As the inward-winding labyrinth, it constitutes the hero's journey to the still center where the secret of life is found. As the spherical vortex, spiraling through its own center, it combines the inward and outward directions of movement. In this original and engrossing book, Jill Purce traces the significance of one man's central symbols from the double spirals of Stone Age art and the interlocking spirals of the Chinese Yin Yang symbol to the whorls of Celtic crosses, Maori tattoos and the Islamic arabesque. Many of the superb images here were intended as objects of contemplation; for the spiral is a cosmic symbol. Art and Imagination series: These large-format, gloriously-illustrated paperbacks cover Eastern and Western religion and philosophy, including myth and magic, alchemy and astrology. The distinguished authors bring a wealth of knowledge, visionary thinking and accessible writing to each intriguing subject.
A Study of Australian Aboriginal and New Zealand Maori Literature
Author: Eva Rask Knudsen
Category: Literary Criticism
In Aboriginal and Maori literature, the circle and the spiral are the symbolic metaphors for a never-ending journey of discovery and rediscovery. The journey itself, with its indigenous perspectives and sense of orientation, is the most significant act of cultural recuperation. The present study outlines the fields of indigenous writing in Australia and New Zealand in the crucial period between the mid-1980s and the early 1990s – particularly eventful years in which postcolonial theory attempted to 'centre the margins' and indigenous writers were keen to escape the particular centering offered in search of other positions more in tune with their creative sensibilities. Indigenous writing relinquished its narrative preference for social realism in favour of traversing old territory in new spiritual ways; roots converted into routes.Standard postcolonial readings of indigenous texts often overwrite the 'difference' they seek to locate because critical orthodoxy predetermines what 'difference' can be. Critical evaluations still tend to eclipse the ontological grounds of Aboriginal and Maori traditions and specific ways of moving through and behaving in cultural landscapes and social contexts. Hence the corrective applied in Circles and Spirals – to look for locally and culturally specific tracks and traces that lead in other directions than those catalogued by postcolonial convention.This agenda is pursued by means of searching enquiries into the historical, anthropological, political and cultural determinants of the present state of Aboriginal and Maori writing (principally fiction). Independent yet interrelated exemplary analyses of works by Keri Hulme and Patricia Grace and Mudrooroo and Sam Watson (Australia) provided the 'thick description' that illuminates the author's central theses, with comparative side-glances at Witi Ihimaera, Heretaunga Pat Baker and Alan Duff (New Zealand) and Archie Weller and Sally Morgan (Australia).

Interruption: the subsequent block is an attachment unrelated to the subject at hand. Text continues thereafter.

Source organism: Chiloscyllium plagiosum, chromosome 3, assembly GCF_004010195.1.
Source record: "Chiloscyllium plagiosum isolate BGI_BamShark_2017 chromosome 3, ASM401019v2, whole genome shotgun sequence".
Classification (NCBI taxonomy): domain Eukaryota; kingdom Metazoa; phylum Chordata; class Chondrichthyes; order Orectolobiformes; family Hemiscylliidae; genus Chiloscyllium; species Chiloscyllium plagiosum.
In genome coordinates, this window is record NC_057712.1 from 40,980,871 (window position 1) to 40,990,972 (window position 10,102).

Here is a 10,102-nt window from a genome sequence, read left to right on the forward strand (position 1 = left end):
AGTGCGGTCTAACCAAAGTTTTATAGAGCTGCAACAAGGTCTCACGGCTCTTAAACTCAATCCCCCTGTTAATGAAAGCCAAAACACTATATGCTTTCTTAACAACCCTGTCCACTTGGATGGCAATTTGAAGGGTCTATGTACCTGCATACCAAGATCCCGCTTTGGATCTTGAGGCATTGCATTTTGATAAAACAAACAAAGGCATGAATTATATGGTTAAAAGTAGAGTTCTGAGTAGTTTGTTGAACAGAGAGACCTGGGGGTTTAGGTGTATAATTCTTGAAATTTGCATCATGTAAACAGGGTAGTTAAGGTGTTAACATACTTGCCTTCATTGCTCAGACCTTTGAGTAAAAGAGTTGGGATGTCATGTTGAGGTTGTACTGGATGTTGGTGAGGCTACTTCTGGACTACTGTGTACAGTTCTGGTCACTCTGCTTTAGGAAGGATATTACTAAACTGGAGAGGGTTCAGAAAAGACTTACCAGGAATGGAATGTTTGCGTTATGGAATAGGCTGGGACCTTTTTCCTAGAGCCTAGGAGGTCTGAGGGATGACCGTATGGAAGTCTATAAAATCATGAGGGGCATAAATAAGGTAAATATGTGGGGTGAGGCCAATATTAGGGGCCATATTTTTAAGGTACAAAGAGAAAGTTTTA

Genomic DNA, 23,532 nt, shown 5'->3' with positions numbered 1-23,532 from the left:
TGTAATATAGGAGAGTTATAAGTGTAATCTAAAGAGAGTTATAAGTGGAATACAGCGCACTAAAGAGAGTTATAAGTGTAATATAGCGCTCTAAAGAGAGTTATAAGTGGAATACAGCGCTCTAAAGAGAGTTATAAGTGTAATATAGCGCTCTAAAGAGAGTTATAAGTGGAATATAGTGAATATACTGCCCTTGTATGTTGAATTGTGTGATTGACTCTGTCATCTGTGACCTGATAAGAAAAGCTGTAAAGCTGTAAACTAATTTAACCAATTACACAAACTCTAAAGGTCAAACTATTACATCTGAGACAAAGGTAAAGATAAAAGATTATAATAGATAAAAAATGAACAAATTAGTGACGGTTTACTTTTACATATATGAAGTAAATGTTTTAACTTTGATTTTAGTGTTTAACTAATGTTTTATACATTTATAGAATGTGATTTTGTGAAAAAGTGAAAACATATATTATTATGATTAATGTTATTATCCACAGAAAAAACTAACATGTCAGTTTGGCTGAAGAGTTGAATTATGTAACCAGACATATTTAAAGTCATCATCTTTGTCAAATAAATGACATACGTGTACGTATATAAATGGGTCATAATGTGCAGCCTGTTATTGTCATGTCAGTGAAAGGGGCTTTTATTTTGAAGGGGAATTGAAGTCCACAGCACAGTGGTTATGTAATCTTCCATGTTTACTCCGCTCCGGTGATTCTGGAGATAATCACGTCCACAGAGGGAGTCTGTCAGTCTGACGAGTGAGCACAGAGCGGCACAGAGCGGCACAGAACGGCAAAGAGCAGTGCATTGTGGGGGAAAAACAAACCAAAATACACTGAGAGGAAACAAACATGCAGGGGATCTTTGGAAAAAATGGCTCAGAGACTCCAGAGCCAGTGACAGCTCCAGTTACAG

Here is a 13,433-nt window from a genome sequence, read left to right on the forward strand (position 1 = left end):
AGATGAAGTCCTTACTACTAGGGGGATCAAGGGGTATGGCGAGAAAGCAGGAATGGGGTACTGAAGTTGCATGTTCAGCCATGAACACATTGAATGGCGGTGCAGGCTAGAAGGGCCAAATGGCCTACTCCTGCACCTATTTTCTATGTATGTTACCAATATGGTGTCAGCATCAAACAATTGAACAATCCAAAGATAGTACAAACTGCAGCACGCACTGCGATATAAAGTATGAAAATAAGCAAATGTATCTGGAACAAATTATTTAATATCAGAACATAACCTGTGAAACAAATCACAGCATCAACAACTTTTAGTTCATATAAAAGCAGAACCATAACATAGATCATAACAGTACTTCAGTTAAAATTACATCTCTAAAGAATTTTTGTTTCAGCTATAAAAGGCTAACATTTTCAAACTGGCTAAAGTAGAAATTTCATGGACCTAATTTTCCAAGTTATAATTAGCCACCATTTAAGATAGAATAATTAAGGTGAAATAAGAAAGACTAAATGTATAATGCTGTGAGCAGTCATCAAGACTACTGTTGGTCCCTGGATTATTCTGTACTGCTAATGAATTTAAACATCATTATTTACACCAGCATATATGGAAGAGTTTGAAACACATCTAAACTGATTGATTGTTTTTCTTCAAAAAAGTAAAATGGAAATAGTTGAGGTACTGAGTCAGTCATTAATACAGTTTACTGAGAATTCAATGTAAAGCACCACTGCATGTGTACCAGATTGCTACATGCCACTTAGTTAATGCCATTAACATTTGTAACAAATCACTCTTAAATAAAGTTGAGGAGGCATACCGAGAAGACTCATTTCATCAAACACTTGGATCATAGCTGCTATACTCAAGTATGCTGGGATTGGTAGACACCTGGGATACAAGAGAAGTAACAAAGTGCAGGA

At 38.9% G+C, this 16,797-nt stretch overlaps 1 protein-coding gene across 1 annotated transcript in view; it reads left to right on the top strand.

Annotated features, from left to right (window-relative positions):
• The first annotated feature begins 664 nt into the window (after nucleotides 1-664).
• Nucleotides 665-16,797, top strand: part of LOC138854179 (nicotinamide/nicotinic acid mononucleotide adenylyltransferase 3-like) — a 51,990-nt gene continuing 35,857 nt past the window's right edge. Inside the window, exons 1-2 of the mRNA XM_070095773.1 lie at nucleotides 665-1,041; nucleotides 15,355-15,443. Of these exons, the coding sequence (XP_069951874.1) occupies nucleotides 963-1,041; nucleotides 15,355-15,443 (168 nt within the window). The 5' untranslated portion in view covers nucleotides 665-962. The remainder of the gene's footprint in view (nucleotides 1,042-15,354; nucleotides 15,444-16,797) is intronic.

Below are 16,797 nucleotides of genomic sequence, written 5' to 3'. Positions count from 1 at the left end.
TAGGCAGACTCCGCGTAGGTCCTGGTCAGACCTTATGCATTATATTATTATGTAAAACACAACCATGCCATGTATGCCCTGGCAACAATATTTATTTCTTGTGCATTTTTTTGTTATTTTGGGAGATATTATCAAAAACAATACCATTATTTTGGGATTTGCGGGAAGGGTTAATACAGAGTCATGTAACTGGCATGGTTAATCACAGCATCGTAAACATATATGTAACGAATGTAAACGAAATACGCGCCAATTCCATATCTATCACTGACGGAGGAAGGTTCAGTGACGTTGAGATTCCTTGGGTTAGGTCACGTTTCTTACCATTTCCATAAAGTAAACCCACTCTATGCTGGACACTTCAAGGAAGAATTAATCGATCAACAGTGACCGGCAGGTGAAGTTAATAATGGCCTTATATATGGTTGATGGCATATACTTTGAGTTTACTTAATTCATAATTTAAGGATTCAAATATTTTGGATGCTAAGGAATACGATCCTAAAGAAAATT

This text looks at the parallels between yoga practice and Jungian analysis, focusing on Jung's ideas as experienced through bodywork. Previously hidden energy brings psyche and body together, uniting them in sacred union that gives birth to a new consciousness.
Esoteric Anatomy offers a spiritual approach to massage, bodywork, and somatic psychology, demystifying an ancient transpersonal model for understanding energy in nature and working with consciousness in the healing arts.